Ahh, how naive I was to think that our luck would have the oil-coolant milkshake problem be a mere head gasket. It was not. Not that it mattered a whole lot, in the end - it turns out that performing a head gasket service on a 426, unlike the other wedge motors, cannot be performed in-frame. You get to pull the whole lump out to do it. Fun! So the drivetrain once again has found itself scattered in various areas around the shop.

The problem, rather than being a bad head gasket, turned out to be a badly cracked cylinder head. The head had been previously repaired in the 1980s when the engine had been assembled last (see thread title RE: schedule) but evidently the repair was either incomplete or poorly performed as the head re-cracked literally the first time the engine got up to temperature. Both heads were removed from the block and sent off to a specialist who re-repaired, milled, and pressure-tested both of them.





In the meantime, the transmission was also sent off for work, it was rebuilt prior to installation but didn't work for shit. Of course this was also done so long ago that taking it back to the rebuilder was no longer an option. Frustrating as hell.
 

JimCorrigan

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Dood! Sorry to hear about this latest misstep. The car’s freaking gorgeous and I am so impressed with all the work you’ve put into it.
 

CraigB

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I guess finding good original castings of some of these parts is getting impossible, eh?
 

BerserkerCatSplat

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Dood! Sorry to hear about this latest misstep. The car’s freaking gorgeous and I am so impressed with all the work you’ve put into it.
Yeah it's a bummer but how she goes sometimes. There are a couple of extra things we'll take the time to do while the engine is out, so it's not a total loss. Still sucks to go backwards a bit haha. I'm reeeeally not looking forward to bolting the headers back on, it took a number of hours last time around, damn fiddly bolts!

I guess finding good original castings of some of these parts is getting impossible, eh?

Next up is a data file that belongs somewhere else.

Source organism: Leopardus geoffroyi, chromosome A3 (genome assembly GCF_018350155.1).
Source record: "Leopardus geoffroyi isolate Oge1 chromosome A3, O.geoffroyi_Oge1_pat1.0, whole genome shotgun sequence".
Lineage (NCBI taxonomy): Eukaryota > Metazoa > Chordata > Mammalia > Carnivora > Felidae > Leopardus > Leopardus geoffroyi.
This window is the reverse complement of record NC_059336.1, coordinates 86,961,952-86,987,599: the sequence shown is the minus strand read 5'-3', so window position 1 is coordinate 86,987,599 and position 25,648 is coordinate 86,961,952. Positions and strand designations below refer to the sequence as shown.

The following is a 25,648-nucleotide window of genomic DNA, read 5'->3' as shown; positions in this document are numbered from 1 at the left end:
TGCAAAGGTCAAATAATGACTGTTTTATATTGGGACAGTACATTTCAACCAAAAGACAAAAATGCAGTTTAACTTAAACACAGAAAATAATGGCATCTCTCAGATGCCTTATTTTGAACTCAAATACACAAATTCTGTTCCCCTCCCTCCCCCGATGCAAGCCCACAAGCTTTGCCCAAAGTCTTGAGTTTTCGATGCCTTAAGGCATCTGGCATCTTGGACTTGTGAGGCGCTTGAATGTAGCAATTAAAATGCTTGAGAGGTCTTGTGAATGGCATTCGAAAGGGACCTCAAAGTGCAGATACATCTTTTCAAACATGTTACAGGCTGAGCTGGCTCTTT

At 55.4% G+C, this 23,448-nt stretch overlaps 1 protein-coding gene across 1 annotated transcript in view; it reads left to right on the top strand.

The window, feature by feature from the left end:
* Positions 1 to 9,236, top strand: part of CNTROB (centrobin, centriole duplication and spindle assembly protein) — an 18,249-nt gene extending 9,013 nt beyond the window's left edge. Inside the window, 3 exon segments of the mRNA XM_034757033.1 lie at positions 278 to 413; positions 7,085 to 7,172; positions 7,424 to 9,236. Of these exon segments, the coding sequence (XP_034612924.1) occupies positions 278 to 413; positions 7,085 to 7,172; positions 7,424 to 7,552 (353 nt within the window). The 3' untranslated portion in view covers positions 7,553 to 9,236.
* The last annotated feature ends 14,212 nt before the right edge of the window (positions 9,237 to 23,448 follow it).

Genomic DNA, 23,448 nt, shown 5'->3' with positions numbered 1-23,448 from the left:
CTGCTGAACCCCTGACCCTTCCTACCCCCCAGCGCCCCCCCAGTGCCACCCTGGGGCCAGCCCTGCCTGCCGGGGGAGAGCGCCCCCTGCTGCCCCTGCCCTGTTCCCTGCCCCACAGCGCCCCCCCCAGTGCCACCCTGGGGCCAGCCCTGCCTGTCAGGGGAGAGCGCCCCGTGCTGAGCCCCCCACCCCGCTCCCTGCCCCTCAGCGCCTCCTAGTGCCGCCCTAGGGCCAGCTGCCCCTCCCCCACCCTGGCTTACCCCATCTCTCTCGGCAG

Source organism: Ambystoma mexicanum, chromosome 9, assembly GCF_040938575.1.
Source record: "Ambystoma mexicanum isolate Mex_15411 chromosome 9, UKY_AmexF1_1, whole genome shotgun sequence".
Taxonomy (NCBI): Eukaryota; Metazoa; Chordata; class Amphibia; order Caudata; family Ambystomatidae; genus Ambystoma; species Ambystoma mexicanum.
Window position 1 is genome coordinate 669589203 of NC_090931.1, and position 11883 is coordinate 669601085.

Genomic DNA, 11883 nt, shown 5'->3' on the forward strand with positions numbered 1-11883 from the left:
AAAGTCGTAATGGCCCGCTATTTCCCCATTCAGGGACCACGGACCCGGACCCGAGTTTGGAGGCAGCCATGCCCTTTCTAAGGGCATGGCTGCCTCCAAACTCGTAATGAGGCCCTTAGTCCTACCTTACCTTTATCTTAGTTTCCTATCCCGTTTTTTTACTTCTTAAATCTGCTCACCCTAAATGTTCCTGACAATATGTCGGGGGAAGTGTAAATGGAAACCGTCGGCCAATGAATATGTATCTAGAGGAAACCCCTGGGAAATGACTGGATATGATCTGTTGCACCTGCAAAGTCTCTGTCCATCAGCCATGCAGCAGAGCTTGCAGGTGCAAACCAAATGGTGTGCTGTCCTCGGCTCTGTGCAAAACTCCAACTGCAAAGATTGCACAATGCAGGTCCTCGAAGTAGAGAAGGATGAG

It's getting tough (not to mention expensive), and a set of date-correct castings can be tough to track down. These particular heads have not led an easy life, to be honest - I believe they spent some time attached to an alcohol-fueled dragster.

This car is stunning! These latest bits are just project car life!
Thanks! I'd like to get it finished and move on to other projects, haha!
 

CraigB

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It's getting tough (not to mention expensive), and a set of date-correct castings can be tough to track down. These particular heads have not led an easy life, to be honest - I believe they spent some time attached to an alcohol-fueled dragster.
I could see that. Blower cars are rough on parts. :ROFLMAO:
 

BerserkerCatSplat

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So while we were putting the engine back together, we also took the opportunity to drop the transmission off at our local trans guy for a once-over. When we'd initially run the car, we'd noticed that it absolutely would not move under 3500RPM - which we had blamed on the high-stall torque converter, as the trans was a completely rebuilt unit and should have had no running issues. Since the drivetrain was laying about the shop we figured we may as well have him give it a close look in case something was done improperly during the rebuild. It turned out that the trans valve body was cracked and completely failed pressure testing - it passed a visual inspection, but as soon as hydraulic pressure went up (like, say when trying to drive the car) the crack opened up and bled fluid pressure like crazy. Hence, the car would only move when the RPM was high enough to raise pressure levels enough to overcome the outflow from the crack. Sadly, even the limited driving it had seen (on and off a trailer a few times, basically) was enough for the trans clutches to experience undue wear due to the low apply pressure, so the unit was basically rebuilt again with a replacement valve body.

With that said, I'm happy to report the car is once more back together and the drivetrain finally appears to be in working order and all various fluids are staying in their proper locations and at reasonable temperatures!




After said fluids were reinstalled via various funnels, we finally got to take the car for its inaugural (hoodless, Roadkill-style) trip around the block, which is a pretty big deal considering how long it's been a car-shaped paperweight.




What you can't see from the outside is the big lopey cam and the high-compression pistons. This is one seriously fun car for sure, mountains of torque, it breaks the tires loose at the slightest provocation. Still some kinks to iron out, the big cam doesn't seem to generate enough manifold vacuum to actually run the brake booster so the brakes are more of a... vague suggestion at present. We'll throw a vacuum gauge on it and see if we need to hide an electric vacuum pump somewhere.




Life could be worse!